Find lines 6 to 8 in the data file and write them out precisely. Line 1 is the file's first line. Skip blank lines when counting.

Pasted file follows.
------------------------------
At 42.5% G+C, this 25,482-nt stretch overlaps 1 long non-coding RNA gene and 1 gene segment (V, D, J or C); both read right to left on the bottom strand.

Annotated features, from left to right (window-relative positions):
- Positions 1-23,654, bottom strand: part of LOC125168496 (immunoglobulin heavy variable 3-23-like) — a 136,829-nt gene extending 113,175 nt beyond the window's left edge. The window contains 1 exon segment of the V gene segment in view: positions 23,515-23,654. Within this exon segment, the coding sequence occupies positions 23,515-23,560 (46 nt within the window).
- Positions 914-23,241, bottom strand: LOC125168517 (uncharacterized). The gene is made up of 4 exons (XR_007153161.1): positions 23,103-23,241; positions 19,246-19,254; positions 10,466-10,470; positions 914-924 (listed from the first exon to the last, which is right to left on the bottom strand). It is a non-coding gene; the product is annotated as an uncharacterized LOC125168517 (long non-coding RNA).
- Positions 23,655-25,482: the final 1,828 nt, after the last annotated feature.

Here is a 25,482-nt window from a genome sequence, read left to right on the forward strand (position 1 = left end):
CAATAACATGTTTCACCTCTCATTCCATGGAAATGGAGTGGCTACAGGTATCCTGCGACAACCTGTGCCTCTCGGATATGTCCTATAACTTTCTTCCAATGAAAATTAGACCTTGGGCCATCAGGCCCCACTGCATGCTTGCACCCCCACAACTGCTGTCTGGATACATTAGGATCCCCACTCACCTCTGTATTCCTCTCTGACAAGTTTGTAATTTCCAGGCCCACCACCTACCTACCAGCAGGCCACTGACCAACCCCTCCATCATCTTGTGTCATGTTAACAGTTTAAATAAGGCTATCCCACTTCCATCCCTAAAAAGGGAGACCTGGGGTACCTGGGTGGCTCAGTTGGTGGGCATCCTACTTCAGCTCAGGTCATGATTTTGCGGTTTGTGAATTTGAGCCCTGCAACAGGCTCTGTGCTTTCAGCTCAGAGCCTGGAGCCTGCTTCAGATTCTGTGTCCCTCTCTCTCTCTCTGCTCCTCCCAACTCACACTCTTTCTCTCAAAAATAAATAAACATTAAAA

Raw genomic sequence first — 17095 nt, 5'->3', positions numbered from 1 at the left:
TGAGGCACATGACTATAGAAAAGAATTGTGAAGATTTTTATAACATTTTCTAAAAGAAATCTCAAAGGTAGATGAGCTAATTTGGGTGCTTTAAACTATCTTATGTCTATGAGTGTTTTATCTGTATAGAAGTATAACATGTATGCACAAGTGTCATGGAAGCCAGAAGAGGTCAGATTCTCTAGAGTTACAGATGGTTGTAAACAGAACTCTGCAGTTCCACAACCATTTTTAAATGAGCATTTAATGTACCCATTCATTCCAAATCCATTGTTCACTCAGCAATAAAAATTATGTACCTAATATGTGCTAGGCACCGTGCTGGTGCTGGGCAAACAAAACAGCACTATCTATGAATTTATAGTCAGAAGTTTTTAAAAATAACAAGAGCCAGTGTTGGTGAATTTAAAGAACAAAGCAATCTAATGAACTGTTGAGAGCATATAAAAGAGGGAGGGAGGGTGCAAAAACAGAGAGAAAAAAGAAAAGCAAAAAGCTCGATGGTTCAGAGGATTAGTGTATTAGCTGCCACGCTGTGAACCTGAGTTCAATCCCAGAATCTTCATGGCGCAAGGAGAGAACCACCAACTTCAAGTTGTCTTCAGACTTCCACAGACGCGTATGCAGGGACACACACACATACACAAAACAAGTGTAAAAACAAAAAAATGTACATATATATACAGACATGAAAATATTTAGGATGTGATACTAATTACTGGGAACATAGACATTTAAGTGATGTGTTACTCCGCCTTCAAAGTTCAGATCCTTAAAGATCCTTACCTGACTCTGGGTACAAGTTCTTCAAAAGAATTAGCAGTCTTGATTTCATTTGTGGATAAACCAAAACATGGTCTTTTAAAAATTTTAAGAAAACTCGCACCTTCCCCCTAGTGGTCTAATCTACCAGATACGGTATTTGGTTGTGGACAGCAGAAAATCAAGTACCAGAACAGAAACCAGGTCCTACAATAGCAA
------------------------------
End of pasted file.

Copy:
Here is a 25,482-nt window from a genome sequence, read left to right on the forward strand (position 1 = left end):
CAATAACATGTTTCACCTCTCATTCCATGGAAATGGAGTGGCTACAGGTATCCTGCGACAACCTGTGCCTCTCGGATATGTCCTATAACTTTCTTCCAATGAAAATTAGACCTTGGGCCATCAGGCCCCACTGCATGCTTGCACCCCCACAACTGCTGTCTGGATACATTAGGATCCCCACTCACCTCTGTATTCCTCTCTGACAAGTTTGTAATTTCCAGGCCCACCACCTACCTACCAGCAGGCCACTGACCAACCCCTCCATCATCTTGTGTCATGTTAACAGTTTAAATAAGGCTATCCCACTTCCATCCCTAAAAAGGGAGACCTGGGGTACCTGGGTGGCTCAGTTGGTGGGCATCCTACTTCAGCTCAGGTCATGATTTTGCGGTTTGTGAATTTGAGCCCTGCAACAGGCTCTGTGCTTTCAGCTCAGAGCCTGGAGCCTGCTTCAGATTCTGTGTCCCTCTCTCTCTCTCTGCTCCTCCCAACTCACACTCTTTCTCTCAAAAATAAATAAACATTAAAA

Raw genomic sequence first — 17095 nt, 5'->3', positions numbered from 1 at the left: